If you’re into off-roading, you’ve probably heard of legendary races such as the Baja 500 and Baja 1000. Every year, thousands of fans and racers from all over the US and Mexico participate in these brutal desert races, but many spectators and racers never see the hidden beauties of Baja, just the races. For this reason, BF Goodrich created the “50 Best of Baja” series with Cameron Steele. The last episode we broke into the top ten spots, and now we’re counting down even closer to spot #1.
Spot 6: Cabo San Lucas
Way down at the very bottom of the Baja peninsula is Cabo San Lucas, which most people shorten to just “Cabo.” Once upon a time, Cabo was a relatively small fishing village. As time has gone on, however, everyone has realized how beautiful the location is, and it has since turned into a massive tourist destination. You can find large hotels right on the beach and massive cruise ships parked nearby carrying thousands of tourists. Other than its beauty, part of the reason Cabo is #6 on the list, is that it’s the final destination for the RIP to Cabo ride that Cameron Steele has been attending for the last twelve years. It’s tradition for all the riders to jump in the beach while still wearing all their riding gear, and to Cameron, it signifies a cleansing of the soul.
Spot 5: Bahía de los Ángeles
This next location, Bahía de Los Ángeles, is the opposite of the previous spot, as it’s not a huge tourist destination and not many people know how pretty it is. It’s located much further north, about a third of the way down the peninsula on the Sea of Cortez side. The anchor of town is Costa Del Sol Hotel, also known as “Victoria’s Place,” a place Cameron and his friends stay at any time they visit this location. The beach here is another very beautiful beach. Cameron’s favorite part is the north end, which he recently visited on Trail of Missions. He and his crew got to swim with a whale shark who came right up to the beach.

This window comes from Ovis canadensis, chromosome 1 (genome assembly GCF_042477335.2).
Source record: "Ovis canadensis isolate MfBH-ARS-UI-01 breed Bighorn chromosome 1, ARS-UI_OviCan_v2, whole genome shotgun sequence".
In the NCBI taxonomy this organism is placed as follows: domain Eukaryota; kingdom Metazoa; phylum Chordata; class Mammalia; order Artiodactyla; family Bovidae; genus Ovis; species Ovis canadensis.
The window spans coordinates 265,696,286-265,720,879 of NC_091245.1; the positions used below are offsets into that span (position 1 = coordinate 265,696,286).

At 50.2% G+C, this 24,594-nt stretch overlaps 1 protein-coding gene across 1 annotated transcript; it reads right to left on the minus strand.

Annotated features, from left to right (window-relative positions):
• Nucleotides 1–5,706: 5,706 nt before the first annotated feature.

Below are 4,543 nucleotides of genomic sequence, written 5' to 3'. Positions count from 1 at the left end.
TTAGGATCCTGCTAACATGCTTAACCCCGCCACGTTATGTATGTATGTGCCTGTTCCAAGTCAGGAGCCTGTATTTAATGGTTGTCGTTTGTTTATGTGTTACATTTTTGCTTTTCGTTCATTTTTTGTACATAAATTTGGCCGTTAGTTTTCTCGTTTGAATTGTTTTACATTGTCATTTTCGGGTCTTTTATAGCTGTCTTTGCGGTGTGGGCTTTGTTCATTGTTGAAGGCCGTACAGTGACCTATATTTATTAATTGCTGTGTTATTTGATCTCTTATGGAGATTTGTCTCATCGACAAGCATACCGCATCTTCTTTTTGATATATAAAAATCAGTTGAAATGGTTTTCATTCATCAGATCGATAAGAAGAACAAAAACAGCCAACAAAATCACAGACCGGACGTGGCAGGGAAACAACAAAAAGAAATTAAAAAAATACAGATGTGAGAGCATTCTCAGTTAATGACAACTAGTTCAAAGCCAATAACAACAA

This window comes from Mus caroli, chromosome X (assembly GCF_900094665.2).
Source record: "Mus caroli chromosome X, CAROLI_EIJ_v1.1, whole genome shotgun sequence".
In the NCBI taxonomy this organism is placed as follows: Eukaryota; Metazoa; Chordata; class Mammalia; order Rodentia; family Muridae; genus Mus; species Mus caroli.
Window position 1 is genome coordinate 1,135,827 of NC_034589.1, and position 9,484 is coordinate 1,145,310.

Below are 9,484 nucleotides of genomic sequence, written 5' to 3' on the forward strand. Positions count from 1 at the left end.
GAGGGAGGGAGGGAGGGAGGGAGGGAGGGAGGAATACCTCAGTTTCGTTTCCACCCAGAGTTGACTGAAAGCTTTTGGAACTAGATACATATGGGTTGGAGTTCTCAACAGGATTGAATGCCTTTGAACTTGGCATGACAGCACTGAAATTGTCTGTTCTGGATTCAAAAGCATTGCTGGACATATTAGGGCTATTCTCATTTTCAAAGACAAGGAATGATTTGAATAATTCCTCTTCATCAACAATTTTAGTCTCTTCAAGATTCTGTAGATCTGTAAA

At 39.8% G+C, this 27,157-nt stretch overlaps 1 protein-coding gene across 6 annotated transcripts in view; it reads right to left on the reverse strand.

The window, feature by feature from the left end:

Spot 4: San Borja Mission
Located southeast from the last spot, San Borja is pretty remote and takes about 20 miles on a dirt road to get to in either direction. Established in 1762, the San Borja Mission is one of many missions on the peninsula. The building that is still standing in great condition today was built in the early 1800s, while the original building collapsed, leaving the ruins just outside the current building. What’s cool is how it was made from rocks at the top of a nearby mountain, and as you go higher up on the building, the building rocks become noticeably smaller compared to the rock at the bottom of the structure. It’s quite impressive how a building built so long ago without modern tools is still standing in excellent condition today.
On one side of the mission is a massive mountain, and on the other side is vegetation, which water flows through any time it rains. It’s truly a special mission and is quite difficult to get to.
Spot 3: San Francisquito
The last spot on this episode, San Francisquito, is much harder to get to than any of the other spots on this episode. “It’s way off the grid, it’s hard to get to, it has pretty good graded roads, but it’s just a place that there is no reason to go there unless you have the time to drive there,” said Cameron Steele. At one point, there was a small airstrip there and a restaurant, but they have since been somewhat abandoned.
Located on the Sea of Cortez side of the peninsula, San Francisquito offers some of the clearest ocean water in Baja. When Cameron and his crew were down there filming the episode, they came across a fever of stingrays in the water right next to them. If that doesn’t sound exciting to you, then what does?